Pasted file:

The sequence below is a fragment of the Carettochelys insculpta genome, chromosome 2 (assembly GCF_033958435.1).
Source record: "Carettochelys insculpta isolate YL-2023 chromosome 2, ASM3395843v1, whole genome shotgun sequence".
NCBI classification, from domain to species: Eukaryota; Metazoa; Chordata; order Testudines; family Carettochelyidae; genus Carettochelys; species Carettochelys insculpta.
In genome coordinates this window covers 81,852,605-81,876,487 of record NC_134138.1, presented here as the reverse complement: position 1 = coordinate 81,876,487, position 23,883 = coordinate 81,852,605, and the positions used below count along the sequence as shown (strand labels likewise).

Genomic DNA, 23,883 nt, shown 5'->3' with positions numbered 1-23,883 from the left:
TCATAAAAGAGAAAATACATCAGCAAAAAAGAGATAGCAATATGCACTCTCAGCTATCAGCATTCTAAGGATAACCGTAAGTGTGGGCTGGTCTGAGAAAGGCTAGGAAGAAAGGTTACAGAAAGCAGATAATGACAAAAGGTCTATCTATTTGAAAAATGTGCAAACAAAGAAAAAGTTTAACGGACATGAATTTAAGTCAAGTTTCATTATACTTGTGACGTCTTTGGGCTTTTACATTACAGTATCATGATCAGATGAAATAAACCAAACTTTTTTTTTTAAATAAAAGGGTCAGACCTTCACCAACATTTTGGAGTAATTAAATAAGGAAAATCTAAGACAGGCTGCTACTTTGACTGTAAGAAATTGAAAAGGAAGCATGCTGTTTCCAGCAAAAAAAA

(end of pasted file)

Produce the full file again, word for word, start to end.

The sequence below is a fragment of the Carettochelys insculpta genome, chromosome 2 (assembly GCF_033958435.1).
Source record: "Carettochelys insculpta isolate YL-2023 chromosome 2, ASM3395843v1, whole genome shotgun sequence".
NCBI classification, from domain to species: Eukaryota; Metazoa; Chordata; order Testudines; family Carettochelyidae; genus Carettochelys; species Carettochelys insculpta.
In genome coordinates this window covers 81,852,605-81,876,487 of record NC_134138.1, presented here as the reverse complement: position 1 = coordinate 81,876,487, position 23,883 = coordinate 81,852,605, and the positions used below count along the sequence as shown (strand labels likewise).

Genomic DNA, 23,883 nt, shown 5'->3' with positions numbered 1-23,883 from the left:
TCATAAAAGAGAAAATACATCAGCAAAAAAGAGATAGCAATATGCACTCTCAGCTATCAGCATTCTAAGGATAACCGTAAGTGTGGGCTGGTCTGAGAAAGGCTAGGAAGAAAGGTTACAGAAAGCAGATAATGACAAAAGGTCTATCTATTTGAAAAATGTGCAAACAAAGAAAAAGTTTAACGGACATGAATTTAAGTCAAGTTTCATTATACTTGTGACGTCTTTGGGCTTTTACATTACAGTATCATGATCAGATGAAATAAACCAAACTTTTTTTTTTAAATAAAAGGGTCAGACCTTCACCAACATTTTGGAGTAATTAAATAAGGAAAATCTAAGACAGGCTGCTACTTTGACTGTAAGAAATTGAAAAGGAAGCATGCTGTTTCCAGCAAAAAAAA